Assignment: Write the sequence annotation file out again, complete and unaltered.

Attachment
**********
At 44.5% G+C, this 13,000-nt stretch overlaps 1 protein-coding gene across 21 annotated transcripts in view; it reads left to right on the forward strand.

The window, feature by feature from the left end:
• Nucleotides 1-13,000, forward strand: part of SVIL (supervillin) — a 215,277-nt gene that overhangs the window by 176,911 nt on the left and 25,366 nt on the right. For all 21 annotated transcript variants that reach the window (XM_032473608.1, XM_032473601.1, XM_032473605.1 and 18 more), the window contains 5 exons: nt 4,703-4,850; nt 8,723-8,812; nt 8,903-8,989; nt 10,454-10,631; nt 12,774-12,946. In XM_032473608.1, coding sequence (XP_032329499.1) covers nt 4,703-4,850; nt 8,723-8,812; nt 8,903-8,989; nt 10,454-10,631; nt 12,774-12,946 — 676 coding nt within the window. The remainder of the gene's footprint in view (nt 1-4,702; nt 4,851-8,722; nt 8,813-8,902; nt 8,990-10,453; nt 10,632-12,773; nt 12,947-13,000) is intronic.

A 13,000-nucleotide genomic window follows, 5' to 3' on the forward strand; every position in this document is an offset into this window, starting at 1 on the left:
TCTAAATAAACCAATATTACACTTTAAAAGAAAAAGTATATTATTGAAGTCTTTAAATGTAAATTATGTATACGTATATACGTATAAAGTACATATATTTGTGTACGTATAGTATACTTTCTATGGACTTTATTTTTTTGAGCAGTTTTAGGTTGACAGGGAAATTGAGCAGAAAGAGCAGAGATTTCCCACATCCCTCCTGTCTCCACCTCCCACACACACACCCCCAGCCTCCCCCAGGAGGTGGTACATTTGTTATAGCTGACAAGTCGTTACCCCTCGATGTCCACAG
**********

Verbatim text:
At 44.5% G+C, this 13,000-nt stretch overlaps 1 protein-coding gene across 21 annotated transcripts in view; it reads left to right on the forward strand.

The window, feature by feature from the left end:
• Nucleotides 1-13,000, forward strand: part of SVIL (supervillin) — a 215,277-nt gene that overhangs the window by 176,911 nt on the left and 25,366 nt on the right. For all 21 annotated transcript variants that reach the window (XM_032473608.1, XM_032473601.1, XM_032473605.1 and 18 more), the window contains 5 exons: nt 4,703-4,850; nt 8,723-8,812; nt 8,903-8,989; nt 10,454-10,631; nt 12,774-12,946. In XM_032473608.1, coding sequence (XP_032329499.1) covers nt 4,703-4,850; nt 8,723-8,812; nt 8,903-8,989; nt 10,454-10,631; nt 12,774-12,946 — 676 coding nt within the window. The remainder of the gene's footprint in view (nt 1-4,702; nt 4,851-8,722; nt 8,813-8,902; nt 8,990-10,453; nt 10,632-12,773; nt 12,947-13,000) is intronic.

A 13,000-nucleotide genomic window follows, 5' to 3' on the forward strand; every position in this document is an offset into this window, starting at 1 on the left:
TCTAAATAAACCAATATTACACTTTAAAAGAAAAAGTATATTATTGAAGTCTTTAAATGTAAATTATGTATACGTATATACGTATAAAGTACATATATTTGTGTACGTATAGTATACTTTCTATGGACTTTATTTTTTTGAGCAGTTTTAGGTTGACAGGGAAATTGAGCAGAAAGAGCAGAGATTTCCCACATCCCTCCTGTCTCCACCTCCCACACACACACCCCCAGCCTCCCCCAGGAGGTGGTACATTTGTTATAGCTGACAAGTCGTTACCCCTCGATGTCCACAG